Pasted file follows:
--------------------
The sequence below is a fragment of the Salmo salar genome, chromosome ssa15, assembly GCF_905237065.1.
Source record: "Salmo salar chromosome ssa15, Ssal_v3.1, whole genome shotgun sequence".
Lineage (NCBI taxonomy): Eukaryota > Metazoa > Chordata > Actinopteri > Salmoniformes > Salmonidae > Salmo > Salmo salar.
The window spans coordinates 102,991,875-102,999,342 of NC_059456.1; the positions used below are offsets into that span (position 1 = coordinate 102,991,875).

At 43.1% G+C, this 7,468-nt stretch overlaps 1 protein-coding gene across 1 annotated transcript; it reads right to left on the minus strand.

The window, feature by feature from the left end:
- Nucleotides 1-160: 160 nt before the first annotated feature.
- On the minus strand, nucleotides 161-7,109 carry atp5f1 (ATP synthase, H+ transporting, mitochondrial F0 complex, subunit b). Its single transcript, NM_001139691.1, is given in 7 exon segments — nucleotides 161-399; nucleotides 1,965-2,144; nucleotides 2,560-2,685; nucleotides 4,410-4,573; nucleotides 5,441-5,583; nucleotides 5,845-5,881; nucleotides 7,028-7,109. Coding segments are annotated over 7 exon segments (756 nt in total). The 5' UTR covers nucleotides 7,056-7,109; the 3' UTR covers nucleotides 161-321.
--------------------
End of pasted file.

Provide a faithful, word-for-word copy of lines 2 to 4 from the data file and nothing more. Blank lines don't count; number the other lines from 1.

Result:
Source record: "Salmo salar chromosome ssa15, Ssal_v3.1, whole genome shotgun sequence".
Lineage (NCBI taxonomy): Eukaryota > Metazoa > Chordata > Actinopteri > Salmoniformes > Salmonidae > Salmo > Salmo salar.
The window spans coordinates 102,991,875-102,999,342 of NC_059456.1; the positions used below are offsets into that span (position 1 = coordinate 102,991,875).